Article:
The most showy plate of food, at £16.50, is the bream. The fillets have been taken off each side of the fish, crisp-fried and dressed with a mess of shallots, tomato and garlic. A few greens are there for healthy ballast. The remaining skeleton has then been deep fried and now perches, whole and tail up, on the plate. We are invited to break off pieces and eat them, too. We need little encouragement. Eventually, I move on to seeking out the nuggets of pearly white flesh around the head. All this, plus a bowl of that balachaung on the side, for added punch and kick.
Price: small plates, £6-£8; large plates, £12.50-£16.50
Ammar Kalia finds himself overwhelmed at the new Birch hotel in Hertfordshire in The Guardian
The Birch ethos, [founder, Chris] Penn told me, is to "give a shit", to be "accessible," to be "a festival at a hotel" or perhaps not even be a hotel at all. Rather, a space for "escape artists" – those wishing to get away from the relentless pace of London, a 30-minute train ride away to the south.
There is a lot to take in at Birch. To begin with, the design is haphazard and overwhelming. Vast, newly painted ultramarine walls give way to exposed plasterwork before labyrinthine corridors lead to Matisse-style murals, beautiful original mosaic flooring, Ercol-style furniture and more exposed pipework and air ducts than you'd see at a Costco.
In the 140 rooms (doubles, twins and family rooms with additional bunks) there are no desks and no TVs, just inordinately comfortable beds, obscure sculptural hanging racks, bunches of dried flowers and – in my case – a dingy bathroom repainted bubblegum pink. There are well-thought-out moments, such as the individual ceramic keyrings that match the room numbers, or the handcrafted beer and wine taps, but overall it is like the most chaotic Pinterest board made real.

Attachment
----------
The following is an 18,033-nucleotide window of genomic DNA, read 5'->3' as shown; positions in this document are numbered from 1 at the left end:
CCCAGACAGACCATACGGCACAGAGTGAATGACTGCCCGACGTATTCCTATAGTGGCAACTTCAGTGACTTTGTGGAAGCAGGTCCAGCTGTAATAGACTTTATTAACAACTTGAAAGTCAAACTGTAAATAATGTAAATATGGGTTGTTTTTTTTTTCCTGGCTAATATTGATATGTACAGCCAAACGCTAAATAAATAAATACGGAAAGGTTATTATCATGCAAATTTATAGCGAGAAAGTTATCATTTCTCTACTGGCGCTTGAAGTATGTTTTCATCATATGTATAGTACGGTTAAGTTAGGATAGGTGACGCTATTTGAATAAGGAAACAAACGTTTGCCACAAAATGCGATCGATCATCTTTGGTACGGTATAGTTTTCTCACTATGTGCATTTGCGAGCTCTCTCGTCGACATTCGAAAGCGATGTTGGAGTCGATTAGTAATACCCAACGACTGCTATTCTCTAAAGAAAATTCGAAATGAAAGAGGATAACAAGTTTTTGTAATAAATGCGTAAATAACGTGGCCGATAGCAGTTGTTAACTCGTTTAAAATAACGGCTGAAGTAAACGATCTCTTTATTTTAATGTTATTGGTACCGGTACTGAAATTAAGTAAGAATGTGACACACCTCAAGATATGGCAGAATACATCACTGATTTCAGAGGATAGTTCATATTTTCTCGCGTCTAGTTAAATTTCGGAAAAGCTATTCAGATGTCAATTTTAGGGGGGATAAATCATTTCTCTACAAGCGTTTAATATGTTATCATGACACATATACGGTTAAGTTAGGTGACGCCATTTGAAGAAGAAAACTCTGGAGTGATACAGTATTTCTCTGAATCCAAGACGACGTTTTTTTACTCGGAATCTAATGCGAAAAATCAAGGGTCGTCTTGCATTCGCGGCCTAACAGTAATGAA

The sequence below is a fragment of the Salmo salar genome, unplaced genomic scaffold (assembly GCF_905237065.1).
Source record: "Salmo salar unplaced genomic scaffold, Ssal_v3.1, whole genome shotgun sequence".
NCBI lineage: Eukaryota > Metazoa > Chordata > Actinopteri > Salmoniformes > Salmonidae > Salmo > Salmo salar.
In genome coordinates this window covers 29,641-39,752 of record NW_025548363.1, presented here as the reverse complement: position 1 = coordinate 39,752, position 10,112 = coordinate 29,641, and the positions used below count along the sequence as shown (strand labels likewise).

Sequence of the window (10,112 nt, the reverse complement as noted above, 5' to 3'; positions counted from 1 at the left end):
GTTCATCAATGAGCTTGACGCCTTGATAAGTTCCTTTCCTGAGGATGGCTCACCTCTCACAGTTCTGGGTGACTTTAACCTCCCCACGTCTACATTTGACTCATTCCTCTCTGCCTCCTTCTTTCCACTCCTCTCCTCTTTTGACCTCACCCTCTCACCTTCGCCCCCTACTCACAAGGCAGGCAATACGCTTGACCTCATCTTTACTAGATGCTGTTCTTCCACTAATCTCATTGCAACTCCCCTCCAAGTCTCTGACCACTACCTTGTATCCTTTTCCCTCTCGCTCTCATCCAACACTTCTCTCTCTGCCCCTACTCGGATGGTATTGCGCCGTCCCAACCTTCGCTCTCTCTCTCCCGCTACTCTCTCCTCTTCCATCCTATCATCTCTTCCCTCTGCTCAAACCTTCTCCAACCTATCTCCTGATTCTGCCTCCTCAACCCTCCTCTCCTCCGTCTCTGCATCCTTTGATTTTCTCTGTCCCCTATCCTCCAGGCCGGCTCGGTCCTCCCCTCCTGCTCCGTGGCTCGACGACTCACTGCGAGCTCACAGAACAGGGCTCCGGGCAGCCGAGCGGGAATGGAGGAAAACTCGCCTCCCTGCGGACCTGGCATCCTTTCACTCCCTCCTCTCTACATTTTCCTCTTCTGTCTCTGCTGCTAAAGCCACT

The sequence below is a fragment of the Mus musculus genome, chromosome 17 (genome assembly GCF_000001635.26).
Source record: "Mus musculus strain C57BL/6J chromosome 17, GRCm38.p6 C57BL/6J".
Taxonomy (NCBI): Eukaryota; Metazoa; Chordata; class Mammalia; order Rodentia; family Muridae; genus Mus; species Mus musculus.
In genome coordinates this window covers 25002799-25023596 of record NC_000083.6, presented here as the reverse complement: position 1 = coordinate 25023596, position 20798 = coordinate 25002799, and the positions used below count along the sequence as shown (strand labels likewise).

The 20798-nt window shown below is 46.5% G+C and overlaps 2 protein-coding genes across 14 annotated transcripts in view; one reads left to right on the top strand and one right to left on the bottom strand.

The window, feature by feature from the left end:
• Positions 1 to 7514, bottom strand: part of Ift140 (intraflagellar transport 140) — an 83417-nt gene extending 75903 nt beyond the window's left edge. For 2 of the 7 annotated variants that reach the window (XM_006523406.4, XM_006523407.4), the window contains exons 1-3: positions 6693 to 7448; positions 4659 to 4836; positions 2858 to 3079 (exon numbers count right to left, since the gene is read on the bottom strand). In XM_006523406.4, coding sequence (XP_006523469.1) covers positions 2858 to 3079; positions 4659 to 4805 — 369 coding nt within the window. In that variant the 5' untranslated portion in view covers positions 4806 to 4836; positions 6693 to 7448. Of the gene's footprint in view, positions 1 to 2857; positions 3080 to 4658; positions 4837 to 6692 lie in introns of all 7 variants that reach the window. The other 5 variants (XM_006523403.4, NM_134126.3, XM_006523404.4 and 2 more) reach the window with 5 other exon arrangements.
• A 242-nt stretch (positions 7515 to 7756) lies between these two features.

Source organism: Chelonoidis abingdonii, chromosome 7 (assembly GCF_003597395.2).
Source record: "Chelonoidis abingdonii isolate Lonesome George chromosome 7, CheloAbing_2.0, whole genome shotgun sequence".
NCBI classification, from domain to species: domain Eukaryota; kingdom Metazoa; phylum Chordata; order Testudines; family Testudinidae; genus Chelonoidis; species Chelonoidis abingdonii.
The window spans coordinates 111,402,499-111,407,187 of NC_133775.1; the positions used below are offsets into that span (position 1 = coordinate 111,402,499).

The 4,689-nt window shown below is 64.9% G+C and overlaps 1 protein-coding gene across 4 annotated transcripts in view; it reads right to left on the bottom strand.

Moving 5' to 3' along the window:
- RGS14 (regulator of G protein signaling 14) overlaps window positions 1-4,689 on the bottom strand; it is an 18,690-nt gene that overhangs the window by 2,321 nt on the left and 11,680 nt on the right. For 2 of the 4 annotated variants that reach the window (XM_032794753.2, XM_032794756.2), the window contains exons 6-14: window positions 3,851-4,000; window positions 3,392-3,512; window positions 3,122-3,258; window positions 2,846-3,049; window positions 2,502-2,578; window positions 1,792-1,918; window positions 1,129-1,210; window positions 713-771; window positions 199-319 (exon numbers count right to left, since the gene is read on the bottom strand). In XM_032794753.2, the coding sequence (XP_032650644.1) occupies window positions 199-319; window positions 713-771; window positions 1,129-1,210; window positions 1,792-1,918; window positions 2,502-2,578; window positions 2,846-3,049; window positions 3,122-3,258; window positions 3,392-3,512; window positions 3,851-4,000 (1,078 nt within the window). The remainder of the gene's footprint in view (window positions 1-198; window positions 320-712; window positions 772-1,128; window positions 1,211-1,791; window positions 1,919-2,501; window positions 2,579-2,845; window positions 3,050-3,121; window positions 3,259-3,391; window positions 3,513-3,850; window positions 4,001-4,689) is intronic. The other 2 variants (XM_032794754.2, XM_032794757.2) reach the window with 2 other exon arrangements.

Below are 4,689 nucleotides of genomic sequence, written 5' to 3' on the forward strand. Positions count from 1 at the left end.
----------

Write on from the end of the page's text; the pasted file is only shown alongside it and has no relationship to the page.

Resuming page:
There is one place where Birch makes sense – Robin Gill's Zebra Riding Club restaurant. In the manor's old stables, an open-plan kitchen produces remarkably good food at £48 for its tasting menu.
If Birch put its keen hyperactivity to rest and focused on what it could do well – food and board – then it might reach that hallmark of holistic wellness: considered simplicity.
Price: from £120 for a double room
Fay Maschler discovers Stevie Parle's garden restaurant pop-up Flora in Joy at Portobello, London, in The Evening Standard
The terrace overlooking the Grand Union Canal is furnished with tables and white umbrellas with a blue trim sporting the Nyetimber logo, interspersed with dahlias saved from perdition after Covid-19 cancelled Hampton Court Flower Show. They explain the restaurant name, Flora.
A bowl of clams opened with guanciale and freshly podded peas is a fitting first course and a delight. An open-air grill scents the air and shoulders much of the cooking. Guildford House pork chop served with the cunning combo of greengages and anchovy possesses the perfect char and flavour that permeates beautifully the fat. Timing can be tricky and ricotta-stuffed Loughton farm chicken served on sourdough toast has spent too long over the fire.
Courgettes cooked down long and slow with their indolent mulchy appeal make an irrefutable argument for overcooking vegetables. Fruit-driven desserts make sense – especially American cherry pie – and you could emulate one of them by buying fresh cherries and putting them on ice at home.
Pivoting in this pandemic has taken many forms. I hear rumours – and sense they are true – that this pivot may be for the long haul. I do hope so.